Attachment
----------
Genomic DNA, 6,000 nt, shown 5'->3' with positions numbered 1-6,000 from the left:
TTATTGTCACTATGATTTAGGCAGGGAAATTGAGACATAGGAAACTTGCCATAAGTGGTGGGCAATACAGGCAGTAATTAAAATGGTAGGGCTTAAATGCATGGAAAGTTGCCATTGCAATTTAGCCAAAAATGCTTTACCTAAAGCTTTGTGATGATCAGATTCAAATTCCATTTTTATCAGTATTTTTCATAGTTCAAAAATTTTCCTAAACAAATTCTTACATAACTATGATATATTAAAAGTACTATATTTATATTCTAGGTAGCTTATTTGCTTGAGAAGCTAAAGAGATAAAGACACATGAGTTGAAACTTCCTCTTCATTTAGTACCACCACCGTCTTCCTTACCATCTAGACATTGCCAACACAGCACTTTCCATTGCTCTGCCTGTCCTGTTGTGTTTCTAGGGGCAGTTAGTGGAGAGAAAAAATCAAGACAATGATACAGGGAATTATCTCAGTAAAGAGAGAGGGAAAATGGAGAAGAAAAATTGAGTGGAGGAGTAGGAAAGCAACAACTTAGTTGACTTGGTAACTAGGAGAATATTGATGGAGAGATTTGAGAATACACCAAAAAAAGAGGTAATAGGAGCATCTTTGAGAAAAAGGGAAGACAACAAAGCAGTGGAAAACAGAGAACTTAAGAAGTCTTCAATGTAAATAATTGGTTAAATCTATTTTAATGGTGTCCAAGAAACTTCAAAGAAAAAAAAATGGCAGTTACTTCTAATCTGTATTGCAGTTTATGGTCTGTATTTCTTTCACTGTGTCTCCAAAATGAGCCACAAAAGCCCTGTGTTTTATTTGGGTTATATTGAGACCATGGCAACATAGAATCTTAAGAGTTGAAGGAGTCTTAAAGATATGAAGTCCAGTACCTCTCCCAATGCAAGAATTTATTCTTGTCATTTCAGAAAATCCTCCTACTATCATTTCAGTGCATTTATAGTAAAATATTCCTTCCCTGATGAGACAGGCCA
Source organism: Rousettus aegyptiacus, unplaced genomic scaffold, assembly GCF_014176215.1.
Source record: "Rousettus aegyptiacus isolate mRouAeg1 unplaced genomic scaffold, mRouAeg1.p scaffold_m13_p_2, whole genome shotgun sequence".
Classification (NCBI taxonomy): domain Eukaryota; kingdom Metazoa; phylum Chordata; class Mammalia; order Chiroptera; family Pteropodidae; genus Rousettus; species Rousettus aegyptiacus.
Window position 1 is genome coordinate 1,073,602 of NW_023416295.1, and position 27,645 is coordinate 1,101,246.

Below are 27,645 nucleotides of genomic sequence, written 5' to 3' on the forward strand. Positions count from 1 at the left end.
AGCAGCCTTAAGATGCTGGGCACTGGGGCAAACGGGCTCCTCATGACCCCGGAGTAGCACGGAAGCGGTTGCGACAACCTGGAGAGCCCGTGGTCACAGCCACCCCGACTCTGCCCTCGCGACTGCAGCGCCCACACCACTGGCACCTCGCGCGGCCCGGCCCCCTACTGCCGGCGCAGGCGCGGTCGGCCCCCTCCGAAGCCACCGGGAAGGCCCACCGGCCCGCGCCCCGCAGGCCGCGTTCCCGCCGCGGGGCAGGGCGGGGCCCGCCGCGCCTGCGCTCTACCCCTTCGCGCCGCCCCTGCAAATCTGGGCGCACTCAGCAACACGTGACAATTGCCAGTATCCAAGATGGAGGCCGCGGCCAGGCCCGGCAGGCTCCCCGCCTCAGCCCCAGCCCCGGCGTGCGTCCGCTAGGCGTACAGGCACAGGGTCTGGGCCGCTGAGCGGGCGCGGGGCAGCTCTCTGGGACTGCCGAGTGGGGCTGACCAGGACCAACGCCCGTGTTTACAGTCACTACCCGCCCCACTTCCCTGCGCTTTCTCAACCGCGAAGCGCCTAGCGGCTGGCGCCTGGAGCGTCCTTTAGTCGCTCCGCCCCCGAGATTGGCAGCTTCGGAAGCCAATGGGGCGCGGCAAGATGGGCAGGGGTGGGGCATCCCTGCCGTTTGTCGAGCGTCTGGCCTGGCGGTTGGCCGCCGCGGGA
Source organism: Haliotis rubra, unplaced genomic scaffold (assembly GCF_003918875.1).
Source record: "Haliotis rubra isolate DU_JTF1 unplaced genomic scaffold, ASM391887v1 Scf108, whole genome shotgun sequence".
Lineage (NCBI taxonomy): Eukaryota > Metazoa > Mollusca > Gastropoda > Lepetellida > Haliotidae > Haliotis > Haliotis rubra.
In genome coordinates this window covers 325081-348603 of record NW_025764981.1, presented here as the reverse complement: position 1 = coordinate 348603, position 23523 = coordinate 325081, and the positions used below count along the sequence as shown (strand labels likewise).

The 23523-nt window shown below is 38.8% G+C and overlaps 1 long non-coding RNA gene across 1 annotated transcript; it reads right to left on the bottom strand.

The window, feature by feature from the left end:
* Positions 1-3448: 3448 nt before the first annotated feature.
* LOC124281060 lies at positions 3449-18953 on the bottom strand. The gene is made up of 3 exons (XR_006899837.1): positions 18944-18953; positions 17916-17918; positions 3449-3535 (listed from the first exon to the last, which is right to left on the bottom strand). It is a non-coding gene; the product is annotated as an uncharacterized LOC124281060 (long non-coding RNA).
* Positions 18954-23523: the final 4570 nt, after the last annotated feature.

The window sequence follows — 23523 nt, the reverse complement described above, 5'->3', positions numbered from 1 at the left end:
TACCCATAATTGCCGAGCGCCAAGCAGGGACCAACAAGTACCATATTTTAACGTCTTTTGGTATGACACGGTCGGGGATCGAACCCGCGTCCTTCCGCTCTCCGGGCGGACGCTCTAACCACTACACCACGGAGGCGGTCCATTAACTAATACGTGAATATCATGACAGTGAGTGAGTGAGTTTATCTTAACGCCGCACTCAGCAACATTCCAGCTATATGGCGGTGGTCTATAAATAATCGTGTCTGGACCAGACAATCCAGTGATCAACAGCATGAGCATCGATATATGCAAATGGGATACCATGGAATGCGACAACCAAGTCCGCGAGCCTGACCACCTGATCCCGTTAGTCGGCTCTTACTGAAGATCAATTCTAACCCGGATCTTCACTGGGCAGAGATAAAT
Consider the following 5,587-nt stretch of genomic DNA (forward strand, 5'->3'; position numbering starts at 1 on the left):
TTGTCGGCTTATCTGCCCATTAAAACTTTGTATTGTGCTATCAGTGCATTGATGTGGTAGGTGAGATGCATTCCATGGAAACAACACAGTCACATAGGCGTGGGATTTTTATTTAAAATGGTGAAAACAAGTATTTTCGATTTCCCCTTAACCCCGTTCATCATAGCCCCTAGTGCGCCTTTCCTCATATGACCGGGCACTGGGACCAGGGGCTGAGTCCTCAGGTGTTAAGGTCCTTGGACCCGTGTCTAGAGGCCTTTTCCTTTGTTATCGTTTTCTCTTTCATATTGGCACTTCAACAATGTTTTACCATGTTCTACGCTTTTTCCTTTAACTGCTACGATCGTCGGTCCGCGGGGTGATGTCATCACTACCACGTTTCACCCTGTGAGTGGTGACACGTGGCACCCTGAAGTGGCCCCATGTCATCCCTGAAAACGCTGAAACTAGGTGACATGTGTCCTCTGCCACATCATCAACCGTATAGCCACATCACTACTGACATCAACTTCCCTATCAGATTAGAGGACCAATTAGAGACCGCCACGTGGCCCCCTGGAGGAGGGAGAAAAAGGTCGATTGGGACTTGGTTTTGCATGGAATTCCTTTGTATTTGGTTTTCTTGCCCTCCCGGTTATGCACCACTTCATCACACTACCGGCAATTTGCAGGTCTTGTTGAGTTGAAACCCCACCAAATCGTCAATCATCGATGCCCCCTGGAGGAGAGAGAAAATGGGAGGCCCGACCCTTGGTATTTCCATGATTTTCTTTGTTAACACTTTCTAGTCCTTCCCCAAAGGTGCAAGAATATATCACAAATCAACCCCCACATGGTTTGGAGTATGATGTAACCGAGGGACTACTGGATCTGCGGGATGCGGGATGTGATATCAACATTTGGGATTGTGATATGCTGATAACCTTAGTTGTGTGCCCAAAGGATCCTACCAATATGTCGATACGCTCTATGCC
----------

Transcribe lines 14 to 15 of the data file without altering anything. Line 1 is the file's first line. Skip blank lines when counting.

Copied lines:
The window, feature by feature from the left end:
* Positions 1-3448: 3448 nt before the first annotated feature.